Lonely Planet, with over 120 million travel books sold, is among the largest world-wide resources for travelers. It has now announced its top travel pick for 2019 – the northern Italian region of Piedmont. While this may be surprising to those who have never visited the area, it should come as no surprise to readers of the Italian Tribune. In the past we have brought you features on provinces and cities in the region in our Food, Wine and Travel section, as well as the 2017 Publisher’s Tour which travelled extensively through the region. With exquisite cuisine, stunning landscapes and a burgeoning cultural scene, Lonely Planet described the region as having many, many strengths and is the savvy, arty, foodie traveler’s secret.
Among the many attractions to the Piedmont are multi-faceted features of the Langhe, an area of rolling, vine-covered hills where grapes have been cultivated for the production of wine for eons and is one of the several UNESCO World Heritage sites in the region.
There are few more enticing destinations for gourmet travelers than the picturesque town of Alba. It has achieved world-wide acclaim for its succulent white truffles, smooth Barolo and Barbaresco wines and sweet peaches. The town may have only 30,000 residents, but here you can find some of northern Italy’s best restaurants. Alba deserves its reputation as the ‘Jewel of the Langhe’ and as one of the world’s finest food-and-wine hotspots. Truffle hunting is their great sport. The area is also known for its stellar peach production, but local specialties don’t end there. The rich, hearty food of the Piedmont is everywhere you look. Try dishes such as Gallo al Barolo, Rooster with Barolo wine, or the rich Tortino di Marroni con pera Madernassa al Roero, a Roero-style chestnut pastry with Madernassa pear.
For wine lovers, the mythical hamlets of Barolo, Barbaresco and Asti are a must. The Barolo DOCG, Barbaresco DOCG, Barbera DOC, Dolcetto DOC, Roero DOC, Verduno DOC and Nebbiolo d’Alba DOC are all located in the Langhe hills, making this a stellar place to enjoy expressive red wines.
The Sacred Mountains, another of Piedmont’s UNESCO-listed sites are a group of seven summits, where 16th and 17th century Christians built clusters of chapels designed to celebrate different aspects of their faith. The structures, often tiny but beautifully decorated, make for glorious lookouts over Piedmont’s hills, forests and lakes.
Piedmont is also home to one of Italy’s most curious traditions: an annual three-day food fight that commemorates a 12th century peasant uprising. Locals and visitors gather in the town of Ivrea during Carnevale for the famous Battle of the Oranges. The event involves thousands of townspeople divided into nine teams, who throw oranges at opponents who are riding in horse-drawn carts. By the end of the three days of flying fruit hostilities, more than a half million pounds of Sicilian oranges will have been tossed.
In 2006, the eyes of the world were on the Piedmont region for the 2006 Winter Olympic Games hosted in Turin, which deserves special mention. Visitors who make it to Turin find the city to be tidier than Rome, less corporate than Milan, more experimental than Florence and arguably hipper than any of them. Known for its art galleries, outstanding restaurants, palaces, opera houses, piazzas, parks, gardens, libraries, museums and the most sophisticated coffee bars anywhere, one can only wonder why the city is not better known among international travelers.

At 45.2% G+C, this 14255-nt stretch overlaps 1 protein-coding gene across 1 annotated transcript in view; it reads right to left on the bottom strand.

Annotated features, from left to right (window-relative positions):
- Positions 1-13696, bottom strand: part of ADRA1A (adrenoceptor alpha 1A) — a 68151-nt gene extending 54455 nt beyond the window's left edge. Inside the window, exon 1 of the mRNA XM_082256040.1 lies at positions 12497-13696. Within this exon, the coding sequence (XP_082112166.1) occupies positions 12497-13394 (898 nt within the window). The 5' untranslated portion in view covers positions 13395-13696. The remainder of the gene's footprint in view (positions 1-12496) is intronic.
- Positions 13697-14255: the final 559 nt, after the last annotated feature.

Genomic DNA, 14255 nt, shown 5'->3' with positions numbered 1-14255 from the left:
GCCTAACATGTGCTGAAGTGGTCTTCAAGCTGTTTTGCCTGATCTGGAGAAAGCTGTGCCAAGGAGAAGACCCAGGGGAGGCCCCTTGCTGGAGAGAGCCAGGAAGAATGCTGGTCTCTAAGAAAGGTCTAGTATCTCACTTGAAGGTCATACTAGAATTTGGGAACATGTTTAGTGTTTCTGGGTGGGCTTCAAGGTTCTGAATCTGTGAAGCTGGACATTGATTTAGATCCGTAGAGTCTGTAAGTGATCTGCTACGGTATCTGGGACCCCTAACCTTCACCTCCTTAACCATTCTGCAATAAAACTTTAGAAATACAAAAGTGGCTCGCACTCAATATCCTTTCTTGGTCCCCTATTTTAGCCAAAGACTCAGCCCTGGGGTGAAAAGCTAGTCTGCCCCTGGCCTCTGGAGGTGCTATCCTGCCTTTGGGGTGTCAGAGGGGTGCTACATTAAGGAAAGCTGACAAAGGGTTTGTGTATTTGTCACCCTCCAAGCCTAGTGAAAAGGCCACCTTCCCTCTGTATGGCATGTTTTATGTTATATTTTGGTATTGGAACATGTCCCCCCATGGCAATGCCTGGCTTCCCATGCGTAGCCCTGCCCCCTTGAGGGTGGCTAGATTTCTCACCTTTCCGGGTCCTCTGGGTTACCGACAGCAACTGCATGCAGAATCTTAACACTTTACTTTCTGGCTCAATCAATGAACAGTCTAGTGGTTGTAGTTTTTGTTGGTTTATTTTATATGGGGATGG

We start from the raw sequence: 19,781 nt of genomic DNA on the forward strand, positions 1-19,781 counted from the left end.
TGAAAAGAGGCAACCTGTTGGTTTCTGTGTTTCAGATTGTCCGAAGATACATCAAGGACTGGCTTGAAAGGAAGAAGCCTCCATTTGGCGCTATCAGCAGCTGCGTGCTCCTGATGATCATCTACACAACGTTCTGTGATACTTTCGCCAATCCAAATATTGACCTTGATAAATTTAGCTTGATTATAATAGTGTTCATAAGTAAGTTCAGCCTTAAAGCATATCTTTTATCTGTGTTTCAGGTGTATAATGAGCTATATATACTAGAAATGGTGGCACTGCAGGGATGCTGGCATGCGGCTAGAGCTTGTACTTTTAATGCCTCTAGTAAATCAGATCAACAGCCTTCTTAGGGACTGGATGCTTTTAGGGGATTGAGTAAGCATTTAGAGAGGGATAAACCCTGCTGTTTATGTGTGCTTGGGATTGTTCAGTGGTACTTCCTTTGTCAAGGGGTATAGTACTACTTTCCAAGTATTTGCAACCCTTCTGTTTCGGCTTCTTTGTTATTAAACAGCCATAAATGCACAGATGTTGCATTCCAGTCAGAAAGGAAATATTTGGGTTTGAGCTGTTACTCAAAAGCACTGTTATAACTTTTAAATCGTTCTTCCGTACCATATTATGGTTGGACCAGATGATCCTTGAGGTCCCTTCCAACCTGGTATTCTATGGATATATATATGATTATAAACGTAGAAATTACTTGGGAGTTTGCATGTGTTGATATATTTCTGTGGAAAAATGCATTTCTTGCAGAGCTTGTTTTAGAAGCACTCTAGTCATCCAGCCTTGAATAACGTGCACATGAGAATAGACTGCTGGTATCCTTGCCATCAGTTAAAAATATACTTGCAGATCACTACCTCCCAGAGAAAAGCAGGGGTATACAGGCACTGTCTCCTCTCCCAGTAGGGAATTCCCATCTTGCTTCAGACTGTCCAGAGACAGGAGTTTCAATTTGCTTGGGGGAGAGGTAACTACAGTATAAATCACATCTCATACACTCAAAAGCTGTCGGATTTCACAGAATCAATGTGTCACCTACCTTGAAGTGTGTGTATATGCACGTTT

As an example, in 1997, the residences of the Royal House of Savoy were included in the World Heritage list. These include architectural treasures from the Renaissance, Baroque, Rococo, Neo-classical and Art Nouveau periods. The grandeur of Turin can be witnessed all over the city in palazzos, the majestic boulevards and the arcaded shopping streets. Piazza San Carlo, the city’s most famous square is nicknamed “Turin’s drawing room” and is surrounded by historic cafés, but only steps away is the trendy shopping area, Galleria San Federico.
Turin is also the city where the Italian cinema was born. The National Cinema Museum traces the history from its early beginnings until today. It is housed in one of the city’s most iconic buildings – the Mole Antonelliana. Known as Italy’s Eiffel Tower, visitors can take an elevator to the top of the Mole and enjoy a spectacular view of the city, the Alps and the Po Valley.
If you are interested in antiquities, the Museo Egizio is the world’s most important Egyptian museum outside Cairo. It also holds the most complete collection of Egyptian ‘death books’ in the world. However, the mysteries that the city holds go much further. The Shroud of Turin is kept in the royal chapel of the Duomo di San Giovanni. Built in 1498, the Duomo is the only example of Renaissance architecture in the city. The Shroud is kept under laminated bulletproof glass in an airtight case. Although the original Shroud is rarely on view, visitors can see a replica.
Two other controversial legends are associated with Turin. The city is said to hold the key to deciphering the Nostradamus prophecies. The most common belief is that it is buried somewhere within the Church of the Great Mother of God. The other suspicion is even more spectacular – the Holy Grail, the chalice from which Jesus drank during the last supper is said to be safely guarded ‘somewhere’ in Turin as part of a private collection.
Finally, as the historic birthplace of one of the world’s leading car manufacturers, the ‘T’ in Fiat stands for Torino, the city is the obvious place for a car museum. Il Museo Nazionale dell’Automobile di Torino is a modern museum containing a priceless collection of over 200 automobiles. Do not expect dusty displays of boring cars. The journey through the museum is as thrilling as a ride in one of the cars that are displayed – and a fast one at that.